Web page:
Diane Windingland’s Small Talk Big Results: Little Tips and Tichniques for Big Success in Business promises ‘Read in an hour, use for a lifetime!’ I think there’s some truth in that. It’s not just a book for business networking, although that’s the social context at which it’s primarily aimed; its tips and techniques are actually useful for pretty much all ‘small talk’ situations. As an academic, I could envisage using them at conferences and work-related networking events, but I could also envisage using them at the coffee hour after church and other informal social gatherings.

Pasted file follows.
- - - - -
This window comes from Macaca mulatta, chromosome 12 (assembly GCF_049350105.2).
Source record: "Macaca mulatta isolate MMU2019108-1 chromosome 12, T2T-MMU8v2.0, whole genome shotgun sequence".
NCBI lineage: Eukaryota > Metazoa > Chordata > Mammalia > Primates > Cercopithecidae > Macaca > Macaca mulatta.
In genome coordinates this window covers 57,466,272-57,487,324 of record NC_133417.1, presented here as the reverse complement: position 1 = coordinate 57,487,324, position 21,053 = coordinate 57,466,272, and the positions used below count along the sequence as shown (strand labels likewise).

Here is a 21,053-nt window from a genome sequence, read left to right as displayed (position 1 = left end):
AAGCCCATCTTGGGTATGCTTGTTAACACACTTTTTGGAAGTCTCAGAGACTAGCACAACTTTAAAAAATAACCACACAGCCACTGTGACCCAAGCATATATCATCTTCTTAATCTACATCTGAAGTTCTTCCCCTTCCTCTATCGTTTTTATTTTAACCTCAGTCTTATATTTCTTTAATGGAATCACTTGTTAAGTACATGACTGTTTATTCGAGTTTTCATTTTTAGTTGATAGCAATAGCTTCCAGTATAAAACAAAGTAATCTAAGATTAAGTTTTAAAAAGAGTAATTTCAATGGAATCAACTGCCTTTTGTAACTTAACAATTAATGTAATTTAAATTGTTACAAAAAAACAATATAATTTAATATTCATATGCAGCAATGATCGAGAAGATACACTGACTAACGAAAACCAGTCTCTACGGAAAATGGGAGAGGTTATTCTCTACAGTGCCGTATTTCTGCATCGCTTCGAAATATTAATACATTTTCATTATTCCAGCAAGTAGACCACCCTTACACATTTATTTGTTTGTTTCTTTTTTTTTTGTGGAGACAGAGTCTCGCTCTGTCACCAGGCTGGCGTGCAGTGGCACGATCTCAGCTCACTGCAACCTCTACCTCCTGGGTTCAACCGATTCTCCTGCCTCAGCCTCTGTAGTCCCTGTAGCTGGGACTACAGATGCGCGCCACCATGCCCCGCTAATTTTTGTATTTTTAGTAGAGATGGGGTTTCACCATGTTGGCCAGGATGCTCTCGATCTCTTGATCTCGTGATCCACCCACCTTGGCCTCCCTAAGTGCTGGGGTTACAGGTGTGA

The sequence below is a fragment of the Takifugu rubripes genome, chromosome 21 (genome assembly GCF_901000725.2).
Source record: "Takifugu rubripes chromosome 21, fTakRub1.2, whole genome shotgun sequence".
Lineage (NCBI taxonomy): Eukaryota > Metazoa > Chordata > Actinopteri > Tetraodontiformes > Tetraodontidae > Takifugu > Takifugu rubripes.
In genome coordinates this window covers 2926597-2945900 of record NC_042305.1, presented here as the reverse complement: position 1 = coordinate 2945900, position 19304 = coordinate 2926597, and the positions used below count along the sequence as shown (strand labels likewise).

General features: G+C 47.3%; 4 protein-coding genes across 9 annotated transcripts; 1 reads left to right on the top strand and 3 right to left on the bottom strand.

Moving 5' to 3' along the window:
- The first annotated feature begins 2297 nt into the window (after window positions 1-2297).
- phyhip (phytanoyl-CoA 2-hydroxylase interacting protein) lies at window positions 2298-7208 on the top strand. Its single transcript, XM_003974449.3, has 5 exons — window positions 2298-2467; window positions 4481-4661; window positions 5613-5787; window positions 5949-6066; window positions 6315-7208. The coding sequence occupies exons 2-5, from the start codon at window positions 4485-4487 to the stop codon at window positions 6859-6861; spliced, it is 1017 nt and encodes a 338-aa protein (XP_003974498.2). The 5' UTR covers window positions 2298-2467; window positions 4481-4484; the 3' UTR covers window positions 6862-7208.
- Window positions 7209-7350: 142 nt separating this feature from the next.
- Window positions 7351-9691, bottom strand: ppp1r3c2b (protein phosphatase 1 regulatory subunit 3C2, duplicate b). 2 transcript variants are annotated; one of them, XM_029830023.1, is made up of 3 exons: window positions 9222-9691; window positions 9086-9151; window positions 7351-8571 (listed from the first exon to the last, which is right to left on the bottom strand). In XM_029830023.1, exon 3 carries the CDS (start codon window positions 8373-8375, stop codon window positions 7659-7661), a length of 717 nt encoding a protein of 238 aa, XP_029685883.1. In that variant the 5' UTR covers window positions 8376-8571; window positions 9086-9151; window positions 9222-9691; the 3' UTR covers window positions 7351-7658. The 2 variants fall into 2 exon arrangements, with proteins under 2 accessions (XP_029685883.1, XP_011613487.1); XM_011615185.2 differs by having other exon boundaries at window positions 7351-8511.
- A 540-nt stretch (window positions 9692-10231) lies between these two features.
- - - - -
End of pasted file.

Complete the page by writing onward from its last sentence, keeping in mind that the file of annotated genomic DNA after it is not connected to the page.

I wouldn’t actually say I struggle with small talk, in fact I’m fairly good at it. I used to be very shy, but as I got more involved in different hobbies and Christian events as an undergraduate I began to lose the shyness, and a year of school teaching forced me to acquire a “polish” of social self-confidence and easy small talk. Teaching is one of the most sociable jobs you can do, as you’re around people 24/7 without a moment to yourself: when you’re not teaching a class of 30 children, you’re in the staffroom or a meeting interacting with colleagues, and – contrary to the myths – the days are long as you arrive way before lessons start and leave way after. So yes, although I’m a natural introvert, I acquired instinctive small talk and a splash of social charm during that year (if you can charm grumpy teenagers, you can charm anyone!). Doing a PhD plays a bit too much into my comfort zone, in that it’s not a particularly sociable job most of the time, although I do teach undergraduates, have a shared office, and network at department events and conferences, so – again, contrary to the myths – I don’t actually get to spend all of my time by myself in the library with a large pile of books! What I’m trying to say is that, all in all, I wouldn’t see myself as a person who really needs to read a book on small talk. In fact, I bought this book to someone else for Christmas, but ended up holding on to it until I see them, and thought it looked interesting enough to give it a read since it’s very short. I was quite surprised by how useful it is! So I would recommend it to people who are naturally a bit shy or introverted but have good social skills, as well as people who feel they struggle with small talk or social situations.